Audi is looking to expand its profile in North American motorsports and IndyCar is on the German car manufacturer’s short-list of options. Speaking with reporters, Audi’s Wolfgang Durheimer said that they were considering entering the American German Touring Car Championship (or, in German, Amerikaner Tourenwagen Masters, AKA ATM), the United SportsCar Racing (USCR) series and/or IndyCar.
When Randy Bernard was out pitching his new engine and car formula to manufacturers, he reached out to Audi and FIAT over in Europe, in addition to domestic manufacturers. It was believed that FIAT was more interested in getting involved in IndyCar and had gone so far as to determine which brand they would use in the series with Fiat and Alfa Romeo being the preferred options over Ferrari and Maserati.
Durheimer said that Audi expects to go into two out of the three American series. Given Audi’s interest in sports car racing, a Prototype entry in USCR is almost a certainty. From there, it would be a matter of choosing between the established IndyCar Series and new ATM.
While Audi is a DTM mainstay in Germany, it doesn’t mean that joining ATM would be a given. It’s not supposed to be a small investment in Germany and I can’t imagine that the Audi Board of Directors would be sold on big expenses for a new series. Basically, it’ll come down to whether the exposure from the Indy 500 would make a better investment than whatever ratings Audi expect a touring car series to draw in America.
I’d say that IndyCar would be the right choice for Audi but clearly I’m biased since I am writing an IndyCar column.
Speaking of manufacturer involvement, Chevy and Honda are again making a push for the series to introduce aero kits. If you recall, when Dallara launched their current-gen IndyCar, called the DW12, the idea was that the tub would be universal but the sidepods and wings would be sold as part of aero kits sold by interested manufacturers.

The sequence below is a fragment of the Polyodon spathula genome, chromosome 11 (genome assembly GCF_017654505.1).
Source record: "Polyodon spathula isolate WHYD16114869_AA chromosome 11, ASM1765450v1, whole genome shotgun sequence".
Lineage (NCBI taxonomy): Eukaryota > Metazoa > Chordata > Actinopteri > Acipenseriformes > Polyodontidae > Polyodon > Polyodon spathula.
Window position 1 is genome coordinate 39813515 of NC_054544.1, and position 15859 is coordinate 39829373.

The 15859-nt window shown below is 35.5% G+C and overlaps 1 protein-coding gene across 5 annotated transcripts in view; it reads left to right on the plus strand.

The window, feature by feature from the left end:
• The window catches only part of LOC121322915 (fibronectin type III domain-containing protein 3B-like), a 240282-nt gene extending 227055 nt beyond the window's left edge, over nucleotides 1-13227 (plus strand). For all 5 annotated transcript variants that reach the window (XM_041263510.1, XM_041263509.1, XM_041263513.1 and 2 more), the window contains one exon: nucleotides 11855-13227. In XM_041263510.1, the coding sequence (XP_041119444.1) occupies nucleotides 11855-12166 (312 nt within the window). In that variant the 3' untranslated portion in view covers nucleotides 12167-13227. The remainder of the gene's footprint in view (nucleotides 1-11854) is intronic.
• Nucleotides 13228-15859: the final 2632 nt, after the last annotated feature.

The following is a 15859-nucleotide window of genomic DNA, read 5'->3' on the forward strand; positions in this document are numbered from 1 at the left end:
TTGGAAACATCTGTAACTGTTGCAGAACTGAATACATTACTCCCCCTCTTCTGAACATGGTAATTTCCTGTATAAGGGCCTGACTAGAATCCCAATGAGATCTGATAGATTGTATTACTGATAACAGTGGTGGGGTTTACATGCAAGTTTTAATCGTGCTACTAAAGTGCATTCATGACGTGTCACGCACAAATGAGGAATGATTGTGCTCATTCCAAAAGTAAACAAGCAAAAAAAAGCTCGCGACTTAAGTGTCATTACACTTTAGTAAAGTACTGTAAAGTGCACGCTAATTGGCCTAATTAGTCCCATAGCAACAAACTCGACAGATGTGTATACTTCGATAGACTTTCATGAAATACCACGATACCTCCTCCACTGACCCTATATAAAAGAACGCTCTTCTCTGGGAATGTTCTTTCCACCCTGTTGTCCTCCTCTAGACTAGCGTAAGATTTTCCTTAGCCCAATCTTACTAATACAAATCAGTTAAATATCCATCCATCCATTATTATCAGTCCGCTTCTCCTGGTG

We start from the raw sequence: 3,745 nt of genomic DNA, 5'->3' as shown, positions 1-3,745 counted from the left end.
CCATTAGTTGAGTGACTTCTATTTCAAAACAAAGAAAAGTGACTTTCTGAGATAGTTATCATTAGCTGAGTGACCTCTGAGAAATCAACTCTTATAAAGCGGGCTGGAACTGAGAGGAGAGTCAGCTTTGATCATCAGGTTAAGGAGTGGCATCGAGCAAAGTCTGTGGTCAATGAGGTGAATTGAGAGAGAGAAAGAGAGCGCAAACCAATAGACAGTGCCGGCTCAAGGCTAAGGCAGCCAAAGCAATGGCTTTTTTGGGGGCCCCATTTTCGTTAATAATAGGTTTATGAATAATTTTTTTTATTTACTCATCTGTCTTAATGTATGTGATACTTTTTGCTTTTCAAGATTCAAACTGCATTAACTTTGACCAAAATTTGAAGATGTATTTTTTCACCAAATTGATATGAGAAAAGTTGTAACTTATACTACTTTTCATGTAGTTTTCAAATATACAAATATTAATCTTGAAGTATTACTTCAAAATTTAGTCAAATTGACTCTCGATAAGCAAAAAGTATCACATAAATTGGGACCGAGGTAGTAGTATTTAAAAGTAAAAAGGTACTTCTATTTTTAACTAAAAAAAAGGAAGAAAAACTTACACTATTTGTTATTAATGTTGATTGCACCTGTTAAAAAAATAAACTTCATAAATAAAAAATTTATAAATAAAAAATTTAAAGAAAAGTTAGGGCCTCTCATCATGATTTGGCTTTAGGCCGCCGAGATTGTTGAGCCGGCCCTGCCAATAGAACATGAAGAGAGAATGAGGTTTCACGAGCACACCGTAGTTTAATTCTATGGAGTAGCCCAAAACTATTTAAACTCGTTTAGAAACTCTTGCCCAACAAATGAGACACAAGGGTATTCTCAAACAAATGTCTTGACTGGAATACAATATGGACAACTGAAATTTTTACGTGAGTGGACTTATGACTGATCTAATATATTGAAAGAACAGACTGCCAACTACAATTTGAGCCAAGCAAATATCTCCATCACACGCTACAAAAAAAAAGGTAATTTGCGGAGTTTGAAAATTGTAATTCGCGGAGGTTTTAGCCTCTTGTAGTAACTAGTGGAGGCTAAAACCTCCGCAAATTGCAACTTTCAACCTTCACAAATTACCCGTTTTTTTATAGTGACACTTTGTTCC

As a cost-saving measure, team owners decided that only the Dallara aero kit would be used upon the launch of the car in 2012 and again in 2013. Now, engine manufacturers are putting pressure on IndyCar to finally introduce aero kits. According to Speed’s Marshall Pruett, support for different aero kits has been growing among drivers and owners.
There are pluses and minuses to aero kits. On the one hand, it’d be nice if there’s a little variety to how the cars looked. The kits could even help Honda level the playing field on road courses where they seem weak compared to the Chevy cars. On the other hand, the racing is absolutely fantastic right now. It’s possible that aero kits could reverse the progress that the series has made in the quality of racing.
I don’t think it would hurt to try introducing aero kits. IndyCar has to be vigilant with its rules and enforcement to make sure that the kits are relatively level so one aero kit doesn’t dominate. My thinking is that decisions should be made based on making the racing exciting. The series won’t grow if we’re watching parades.
The next round of the 2013 Izod IndyCar Series is this year’s first on foreign soil. In two week’s time, the series heads to Brazil for the Sao Paulo Indy 300. This race is noteworthy for the absolute monsoons that have interfered with this race over the two of the previous three runnings. If we get another deluge, which is never out of the question, anything could happen.
What we do know is that Will Power has won all three races in Sao Paulo and it wouldn’t surprise anyone if he went four for four. Given that we’ve gone three races with three different winners and twice with first time winners, it wouldn’t be a surprise if the winner came from nowhere. You know, Simona’s pretty good on street courses…